Bugs, lost teeth and 'technology malfunctions': Why men and women dream very differently

·6-min read
(Getty Images)
When it comes to dreaming there's a difference between men and women. (Getty Images)

We've long suspected men and women are on totally different wavelengths, but turns out this gender difference extends to our dreams, with a new study revealing our night time mind-wanderings are poles apart. 

The research, commissioned by Amerisleep across two separate studies, asked more than 4,000 men and women about their sleeping habits and dream experiences. It aimed to discover which dreams and nightmares are the most common and how differences such as gender can impact a person’s night-time illusions.

Results revealed that while ‘falling’ and ‘being chased’ are the most popular things to dream about in general, there are some marked differences in the dream topics of men and women. 

Women are more likely than men to dream of emotional things, like ‘a loved one passing’, with nearly 61% of the females quizzed claiming they regularly dreamed about this unfortunate event, compared to just 39% of men who experience the same. 

The female of the species is also more likely to dream about ‘bugs crawling on them’ and ‘teeth falling out’, whereas their male counterparts are more likely to dream of practical problems such as ‘technology malfunctions’, ‘attacking someone’ and ‘sustaining an injury’.

And while women are more likely to have anxiety-fuelled dreams about being chased or losing teeth, men, conversely, are more likely to have positive mind wanderings, such as flying or becoming rich.

Read more: How dreams may prepare us for 'future events'

(Getty Images)
Women are more likely to have anxiety-fuelled dreams. (Getty Images)

The study findings correlates with similar previous research uncovering a difference between the sexes in the theme and tone of dreams.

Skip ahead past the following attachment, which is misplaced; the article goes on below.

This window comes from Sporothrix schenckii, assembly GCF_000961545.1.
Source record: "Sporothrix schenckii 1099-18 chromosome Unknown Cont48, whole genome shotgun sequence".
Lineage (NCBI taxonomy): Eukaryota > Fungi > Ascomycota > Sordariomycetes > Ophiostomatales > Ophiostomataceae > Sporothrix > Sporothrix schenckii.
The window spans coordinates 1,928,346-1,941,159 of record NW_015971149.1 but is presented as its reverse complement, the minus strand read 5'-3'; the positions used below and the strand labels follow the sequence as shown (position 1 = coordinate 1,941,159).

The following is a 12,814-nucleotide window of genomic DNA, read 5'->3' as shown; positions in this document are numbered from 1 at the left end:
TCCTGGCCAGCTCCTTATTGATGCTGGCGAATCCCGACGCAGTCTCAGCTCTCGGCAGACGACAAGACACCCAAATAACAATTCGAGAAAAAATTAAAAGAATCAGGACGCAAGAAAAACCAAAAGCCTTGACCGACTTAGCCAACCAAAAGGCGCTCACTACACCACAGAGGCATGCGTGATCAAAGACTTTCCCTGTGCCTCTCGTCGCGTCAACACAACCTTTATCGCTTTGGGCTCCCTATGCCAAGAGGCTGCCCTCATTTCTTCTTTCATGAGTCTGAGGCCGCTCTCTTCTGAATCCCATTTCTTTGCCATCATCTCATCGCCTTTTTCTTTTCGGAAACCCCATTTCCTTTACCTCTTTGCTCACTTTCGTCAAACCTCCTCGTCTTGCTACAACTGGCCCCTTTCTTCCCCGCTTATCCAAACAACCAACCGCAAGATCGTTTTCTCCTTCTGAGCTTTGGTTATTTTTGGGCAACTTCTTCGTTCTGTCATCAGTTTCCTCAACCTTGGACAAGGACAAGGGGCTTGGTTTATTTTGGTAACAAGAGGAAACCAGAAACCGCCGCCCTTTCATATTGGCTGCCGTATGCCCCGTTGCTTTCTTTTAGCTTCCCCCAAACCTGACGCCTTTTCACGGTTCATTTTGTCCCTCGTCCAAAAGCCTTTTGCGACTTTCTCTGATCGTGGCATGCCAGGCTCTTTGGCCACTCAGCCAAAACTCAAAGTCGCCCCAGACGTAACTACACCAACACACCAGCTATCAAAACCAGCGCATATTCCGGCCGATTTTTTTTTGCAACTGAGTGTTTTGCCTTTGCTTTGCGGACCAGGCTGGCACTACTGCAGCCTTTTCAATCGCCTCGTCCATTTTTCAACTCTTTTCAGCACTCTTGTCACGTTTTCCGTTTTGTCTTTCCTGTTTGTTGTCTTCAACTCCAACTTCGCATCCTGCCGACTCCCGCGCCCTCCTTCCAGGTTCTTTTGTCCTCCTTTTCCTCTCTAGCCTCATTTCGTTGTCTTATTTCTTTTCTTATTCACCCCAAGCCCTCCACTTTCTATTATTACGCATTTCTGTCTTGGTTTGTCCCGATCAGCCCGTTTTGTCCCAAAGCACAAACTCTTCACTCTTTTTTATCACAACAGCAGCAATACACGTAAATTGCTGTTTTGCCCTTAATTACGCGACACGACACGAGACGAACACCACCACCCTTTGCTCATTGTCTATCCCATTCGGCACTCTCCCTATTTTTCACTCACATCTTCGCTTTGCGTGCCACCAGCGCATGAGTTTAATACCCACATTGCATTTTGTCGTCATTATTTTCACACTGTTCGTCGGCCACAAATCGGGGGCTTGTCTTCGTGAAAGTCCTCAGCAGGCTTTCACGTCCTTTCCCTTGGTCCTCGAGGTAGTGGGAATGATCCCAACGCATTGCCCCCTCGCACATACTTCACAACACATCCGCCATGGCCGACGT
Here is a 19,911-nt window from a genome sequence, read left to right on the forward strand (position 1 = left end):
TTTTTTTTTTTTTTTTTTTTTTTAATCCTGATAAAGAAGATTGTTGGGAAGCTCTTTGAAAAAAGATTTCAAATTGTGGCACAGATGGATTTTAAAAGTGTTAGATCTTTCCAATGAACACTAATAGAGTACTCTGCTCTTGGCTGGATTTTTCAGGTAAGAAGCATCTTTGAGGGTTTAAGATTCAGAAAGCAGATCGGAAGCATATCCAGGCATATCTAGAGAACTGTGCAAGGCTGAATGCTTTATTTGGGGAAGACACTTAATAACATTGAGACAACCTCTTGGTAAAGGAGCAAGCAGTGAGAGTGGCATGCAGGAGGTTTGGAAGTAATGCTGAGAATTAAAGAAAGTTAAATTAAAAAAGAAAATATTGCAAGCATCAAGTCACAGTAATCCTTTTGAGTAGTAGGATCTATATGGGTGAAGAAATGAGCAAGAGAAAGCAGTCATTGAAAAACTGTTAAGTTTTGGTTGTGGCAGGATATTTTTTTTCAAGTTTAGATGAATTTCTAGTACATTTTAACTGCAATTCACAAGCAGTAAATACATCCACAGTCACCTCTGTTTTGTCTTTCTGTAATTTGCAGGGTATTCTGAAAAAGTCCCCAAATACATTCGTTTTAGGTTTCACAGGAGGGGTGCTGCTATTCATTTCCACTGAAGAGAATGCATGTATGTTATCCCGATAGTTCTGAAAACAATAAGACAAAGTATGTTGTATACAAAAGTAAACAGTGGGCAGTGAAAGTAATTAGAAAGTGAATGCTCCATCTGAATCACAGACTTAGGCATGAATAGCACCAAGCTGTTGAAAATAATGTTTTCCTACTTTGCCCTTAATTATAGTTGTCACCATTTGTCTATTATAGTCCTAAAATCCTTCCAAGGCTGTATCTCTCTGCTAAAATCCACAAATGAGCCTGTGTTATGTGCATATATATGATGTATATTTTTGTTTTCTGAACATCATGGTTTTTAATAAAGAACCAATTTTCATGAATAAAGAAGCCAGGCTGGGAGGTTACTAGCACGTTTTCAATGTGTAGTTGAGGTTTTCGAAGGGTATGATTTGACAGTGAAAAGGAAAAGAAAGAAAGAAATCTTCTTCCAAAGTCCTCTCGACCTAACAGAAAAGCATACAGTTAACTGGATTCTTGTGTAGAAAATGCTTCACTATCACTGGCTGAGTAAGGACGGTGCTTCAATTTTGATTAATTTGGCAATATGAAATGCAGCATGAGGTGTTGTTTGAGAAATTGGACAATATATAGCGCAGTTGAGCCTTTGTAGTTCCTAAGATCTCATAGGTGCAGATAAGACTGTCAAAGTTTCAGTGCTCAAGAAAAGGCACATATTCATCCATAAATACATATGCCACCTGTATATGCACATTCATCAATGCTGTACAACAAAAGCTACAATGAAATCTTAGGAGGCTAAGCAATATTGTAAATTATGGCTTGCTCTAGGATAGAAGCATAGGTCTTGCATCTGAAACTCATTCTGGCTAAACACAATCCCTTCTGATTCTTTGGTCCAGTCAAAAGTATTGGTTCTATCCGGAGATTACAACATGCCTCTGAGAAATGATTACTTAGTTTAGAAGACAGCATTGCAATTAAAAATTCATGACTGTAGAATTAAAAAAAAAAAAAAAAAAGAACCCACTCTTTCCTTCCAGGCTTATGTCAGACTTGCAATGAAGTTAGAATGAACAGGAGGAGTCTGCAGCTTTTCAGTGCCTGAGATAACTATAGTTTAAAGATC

While men’s dreams seem more hostile, featuring competition with other men, women are more likely to dream about harmonious relationships with individuals of both sexes. 

Interestingly though, although men are more likely to dream of physical aggression, women are often more likely to dream of verbal aggression.

Studies by the University of the West of England in Bristol also discovered that women have more nightmares than men. 

Over five years, volunteers were asked to write down whether they had nightmares during their sleep. The findings revealed that 19% of men reported nightmares, compared to 34% of women. 

When it comes to remembering our dreams, there's a difference between the sexes here too. 

According to the Amerisleep research women are more likely than men to remember their dreams, which makes sense considering that women have better short-term memory for daily events, according to the Association for Psychological Science

The figures found around 43% of women indicated they remember their dreams at least once a week, while about 41% of men remember the same. 

More notably, about a quarter (24%) of women remember their dreams almost every night compared to approximately 14% for men.

Watch: Your 'Sunday scaries' could be the reason for a restless night. 

Not only is the content of our dreams different, but previous studies have indicated that how the sexes perceive and regard their dreams varies as well.

Women tend to recall more details of their dreams and regard them as more important, on average, than most men might.